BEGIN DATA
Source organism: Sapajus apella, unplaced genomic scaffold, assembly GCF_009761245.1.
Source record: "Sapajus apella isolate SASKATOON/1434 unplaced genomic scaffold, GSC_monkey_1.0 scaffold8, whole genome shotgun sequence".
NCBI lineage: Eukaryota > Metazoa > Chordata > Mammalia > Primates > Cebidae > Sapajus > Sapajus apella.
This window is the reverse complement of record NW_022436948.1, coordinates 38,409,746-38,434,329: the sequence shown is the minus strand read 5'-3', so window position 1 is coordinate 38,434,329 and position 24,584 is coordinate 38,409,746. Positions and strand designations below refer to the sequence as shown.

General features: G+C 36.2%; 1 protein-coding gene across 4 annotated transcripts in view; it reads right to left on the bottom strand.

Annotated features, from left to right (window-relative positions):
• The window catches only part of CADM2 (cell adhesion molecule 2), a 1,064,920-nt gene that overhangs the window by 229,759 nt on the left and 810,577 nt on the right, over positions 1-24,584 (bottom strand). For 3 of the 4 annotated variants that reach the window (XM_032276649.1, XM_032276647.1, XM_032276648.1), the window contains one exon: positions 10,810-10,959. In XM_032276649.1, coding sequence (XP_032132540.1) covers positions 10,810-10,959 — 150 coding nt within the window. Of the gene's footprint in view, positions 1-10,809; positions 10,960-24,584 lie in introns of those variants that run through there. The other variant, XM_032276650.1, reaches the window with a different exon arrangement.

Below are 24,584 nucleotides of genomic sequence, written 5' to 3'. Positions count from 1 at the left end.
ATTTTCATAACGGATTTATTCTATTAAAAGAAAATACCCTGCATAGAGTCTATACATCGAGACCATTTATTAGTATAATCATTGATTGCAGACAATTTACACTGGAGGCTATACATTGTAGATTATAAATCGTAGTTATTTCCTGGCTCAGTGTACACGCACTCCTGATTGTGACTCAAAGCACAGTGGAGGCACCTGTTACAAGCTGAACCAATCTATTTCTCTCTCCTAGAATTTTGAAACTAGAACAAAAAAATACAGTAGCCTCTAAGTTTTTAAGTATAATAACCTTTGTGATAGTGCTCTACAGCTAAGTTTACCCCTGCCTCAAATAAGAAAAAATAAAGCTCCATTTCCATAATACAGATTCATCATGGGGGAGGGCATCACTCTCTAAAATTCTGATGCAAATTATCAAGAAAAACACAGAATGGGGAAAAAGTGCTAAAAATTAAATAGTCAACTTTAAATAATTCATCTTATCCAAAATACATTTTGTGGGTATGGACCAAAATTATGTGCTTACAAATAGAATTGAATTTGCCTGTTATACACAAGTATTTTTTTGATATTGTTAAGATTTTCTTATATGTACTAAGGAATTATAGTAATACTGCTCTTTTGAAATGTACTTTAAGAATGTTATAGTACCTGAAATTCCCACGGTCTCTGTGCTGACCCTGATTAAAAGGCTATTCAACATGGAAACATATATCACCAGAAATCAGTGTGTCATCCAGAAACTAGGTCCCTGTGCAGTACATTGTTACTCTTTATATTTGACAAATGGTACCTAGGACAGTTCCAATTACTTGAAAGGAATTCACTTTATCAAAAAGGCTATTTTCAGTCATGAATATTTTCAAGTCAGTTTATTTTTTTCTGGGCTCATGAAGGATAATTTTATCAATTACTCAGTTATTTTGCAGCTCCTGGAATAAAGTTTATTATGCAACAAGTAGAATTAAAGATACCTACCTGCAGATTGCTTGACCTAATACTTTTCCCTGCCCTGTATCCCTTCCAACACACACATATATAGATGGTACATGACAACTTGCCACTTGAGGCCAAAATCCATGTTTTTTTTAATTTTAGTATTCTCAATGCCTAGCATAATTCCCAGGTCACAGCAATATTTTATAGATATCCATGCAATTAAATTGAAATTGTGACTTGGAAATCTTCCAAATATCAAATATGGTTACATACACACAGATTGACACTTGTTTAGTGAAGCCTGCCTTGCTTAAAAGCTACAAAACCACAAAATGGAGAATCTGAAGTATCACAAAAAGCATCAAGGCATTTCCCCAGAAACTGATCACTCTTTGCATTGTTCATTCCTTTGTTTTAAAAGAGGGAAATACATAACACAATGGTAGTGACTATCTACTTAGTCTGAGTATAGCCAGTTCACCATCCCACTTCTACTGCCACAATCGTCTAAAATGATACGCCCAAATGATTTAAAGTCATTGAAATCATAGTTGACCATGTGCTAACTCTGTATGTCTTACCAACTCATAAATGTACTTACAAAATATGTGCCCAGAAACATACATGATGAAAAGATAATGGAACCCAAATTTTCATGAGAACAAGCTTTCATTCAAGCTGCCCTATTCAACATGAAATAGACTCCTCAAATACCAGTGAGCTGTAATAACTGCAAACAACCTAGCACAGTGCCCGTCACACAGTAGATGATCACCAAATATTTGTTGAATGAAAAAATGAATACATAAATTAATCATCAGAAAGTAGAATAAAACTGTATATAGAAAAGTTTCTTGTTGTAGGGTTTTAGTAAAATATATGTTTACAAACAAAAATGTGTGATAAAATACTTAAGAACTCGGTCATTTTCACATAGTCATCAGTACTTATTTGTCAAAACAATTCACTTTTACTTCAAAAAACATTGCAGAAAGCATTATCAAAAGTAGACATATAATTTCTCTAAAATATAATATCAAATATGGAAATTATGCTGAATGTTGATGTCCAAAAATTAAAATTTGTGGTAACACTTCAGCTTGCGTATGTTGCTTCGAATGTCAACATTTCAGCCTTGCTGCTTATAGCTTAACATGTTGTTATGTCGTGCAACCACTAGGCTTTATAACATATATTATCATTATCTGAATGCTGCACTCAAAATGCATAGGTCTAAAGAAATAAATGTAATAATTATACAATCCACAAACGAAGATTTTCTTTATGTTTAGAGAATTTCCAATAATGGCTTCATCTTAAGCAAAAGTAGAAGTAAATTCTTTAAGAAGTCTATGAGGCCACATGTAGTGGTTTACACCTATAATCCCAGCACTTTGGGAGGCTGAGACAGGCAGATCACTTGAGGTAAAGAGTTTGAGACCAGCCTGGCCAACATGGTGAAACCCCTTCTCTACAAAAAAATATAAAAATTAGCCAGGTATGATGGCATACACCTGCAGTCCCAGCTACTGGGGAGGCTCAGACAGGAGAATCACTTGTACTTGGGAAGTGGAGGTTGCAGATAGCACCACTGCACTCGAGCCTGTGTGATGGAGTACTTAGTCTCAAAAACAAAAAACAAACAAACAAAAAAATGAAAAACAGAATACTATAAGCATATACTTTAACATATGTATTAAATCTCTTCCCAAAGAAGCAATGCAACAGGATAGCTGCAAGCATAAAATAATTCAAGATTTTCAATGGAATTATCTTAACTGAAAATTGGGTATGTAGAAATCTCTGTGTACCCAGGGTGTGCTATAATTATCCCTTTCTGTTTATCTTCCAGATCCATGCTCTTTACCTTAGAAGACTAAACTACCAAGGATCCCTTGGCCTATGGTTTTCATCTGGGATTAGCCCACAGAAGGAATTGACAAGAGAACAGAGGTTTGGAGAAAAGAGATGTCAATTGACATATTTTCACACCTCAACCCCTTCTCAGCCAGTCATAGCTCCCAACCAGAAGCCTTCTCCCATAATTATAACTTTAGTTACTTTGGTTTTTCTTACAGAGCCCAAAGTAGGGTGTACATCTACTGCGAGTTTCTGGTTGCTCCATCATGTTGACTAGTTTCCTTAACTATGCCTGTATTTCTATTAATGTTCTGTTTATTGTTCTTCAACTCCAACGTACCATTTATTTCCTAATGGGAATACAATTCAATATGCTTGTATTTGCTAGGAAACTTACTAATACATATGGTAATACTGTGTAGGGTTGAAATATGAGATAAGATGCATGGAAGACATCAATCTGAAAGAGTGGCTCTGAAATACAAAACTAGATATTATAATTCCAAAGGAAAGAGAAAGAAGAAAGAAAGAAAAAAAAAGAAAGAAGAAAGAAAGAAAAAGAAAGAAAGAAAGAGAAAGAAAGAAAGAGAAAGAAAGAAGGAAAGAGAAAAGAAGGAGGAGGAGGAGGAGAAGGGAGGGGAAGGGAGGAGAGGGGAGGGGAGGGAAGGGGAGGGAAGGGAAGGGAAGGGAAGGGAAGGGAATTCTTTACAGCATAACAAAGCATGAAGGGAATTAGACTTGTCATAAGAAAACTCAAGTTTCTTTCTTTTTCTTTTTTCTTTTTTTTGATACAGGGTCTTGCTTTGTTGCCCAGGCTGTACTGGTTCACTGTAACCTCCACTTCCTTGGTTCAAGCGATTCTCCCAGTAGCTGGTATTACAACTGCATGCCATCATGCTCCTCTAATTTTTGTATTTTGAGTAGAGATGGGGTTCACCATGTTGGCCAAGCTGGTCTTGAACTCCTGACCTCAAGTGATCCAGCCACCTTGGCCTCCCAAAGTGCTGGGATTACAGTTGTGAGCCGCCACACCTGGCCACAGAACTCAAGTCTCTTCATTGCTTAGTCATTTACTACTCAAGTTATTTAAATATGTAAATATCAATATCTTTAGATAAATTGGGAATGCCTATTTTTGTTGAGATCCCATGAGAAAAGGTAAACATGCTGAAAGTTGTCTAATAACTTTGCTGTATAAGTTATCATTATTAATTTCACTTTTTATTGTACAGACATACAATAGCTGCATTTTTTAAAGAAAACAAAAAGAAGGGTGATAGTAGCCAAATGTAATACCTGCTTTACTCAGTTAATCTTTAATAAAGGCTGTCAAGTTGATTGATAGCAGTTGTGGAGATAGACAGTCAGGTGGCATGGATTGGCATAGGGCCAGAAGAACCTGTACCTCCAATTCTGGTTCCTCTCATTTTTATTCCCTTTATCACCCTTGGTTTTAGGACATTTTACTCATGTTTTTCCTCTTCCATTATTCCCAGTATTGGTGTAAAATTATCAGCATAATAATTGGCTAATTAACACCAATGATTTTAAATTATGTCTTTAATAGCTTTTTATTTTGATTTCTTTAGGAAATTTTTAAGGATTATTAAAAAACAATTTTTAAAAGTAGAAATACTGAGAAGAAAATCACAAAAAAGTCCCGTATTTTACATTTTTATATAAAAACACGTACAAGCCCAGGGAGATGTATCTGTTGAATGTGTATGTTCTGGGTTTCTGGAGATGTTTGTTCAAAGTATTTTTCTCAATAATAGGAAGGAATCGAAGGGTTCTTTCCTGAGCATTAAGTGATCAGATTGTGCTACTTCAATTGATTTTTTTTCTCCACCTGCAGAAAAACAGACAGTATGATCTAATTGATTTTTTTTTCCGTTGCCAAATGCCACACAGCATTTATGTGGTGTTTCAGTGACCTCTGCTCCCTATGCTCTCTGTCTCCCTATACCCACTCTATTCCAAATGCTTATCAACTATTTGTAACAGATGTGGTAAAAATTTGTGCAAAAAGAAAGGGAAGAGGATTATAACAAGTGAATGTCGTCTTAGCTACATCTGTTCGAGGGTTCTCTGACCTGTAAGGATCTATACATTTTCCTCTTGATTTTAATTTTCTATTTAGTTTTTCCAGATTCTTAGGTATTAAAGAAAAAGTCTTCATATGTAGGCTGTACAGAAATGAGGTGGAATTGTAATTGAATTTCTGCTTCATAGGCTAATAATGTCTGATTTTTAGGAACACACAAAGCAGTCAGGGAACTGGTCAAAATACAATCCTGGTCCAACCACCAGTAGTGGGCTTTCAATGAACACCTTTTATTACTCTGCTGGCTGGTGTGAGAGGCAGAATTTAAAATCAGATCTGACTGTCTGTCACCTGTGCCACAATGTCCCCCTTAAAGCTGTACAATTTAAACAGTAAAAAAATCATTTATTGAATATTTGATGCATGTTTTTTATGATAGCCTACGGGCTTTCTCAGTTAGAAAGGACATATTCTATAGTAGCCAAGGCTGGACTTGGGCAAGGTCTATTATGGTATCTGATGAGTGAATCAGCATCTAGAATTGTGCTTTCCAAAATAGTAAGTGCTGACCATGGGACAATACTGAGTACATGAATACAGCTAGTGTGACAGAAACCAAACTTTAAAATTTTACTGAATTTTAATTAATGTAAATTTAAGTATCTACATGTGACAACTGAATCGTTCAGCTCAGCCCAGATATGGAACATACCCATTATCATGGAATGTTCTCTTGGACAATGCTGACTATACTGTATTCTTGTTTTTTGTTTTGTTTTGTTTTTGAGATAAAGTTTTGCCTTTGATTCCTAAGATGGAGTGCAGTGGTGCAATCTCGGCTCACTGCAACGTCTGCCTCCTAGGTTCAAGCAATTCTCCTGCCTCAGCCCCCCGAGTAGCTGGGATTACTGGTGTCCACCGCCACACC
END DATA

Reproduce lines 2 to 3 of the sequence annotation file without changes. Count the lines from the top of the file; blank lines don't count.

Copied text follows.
Source record: "Sapajus apella isolate SASKATOON/1434 unplaced genomic scaffold, GSC_monkey_1.0 scaffold8, whole genome shotgun sequence".
NCBI lineage: Eukaryota > Metazoa > Chordata > Mammalia > Primates > Cebidae > Sapajus > Sapajus apella.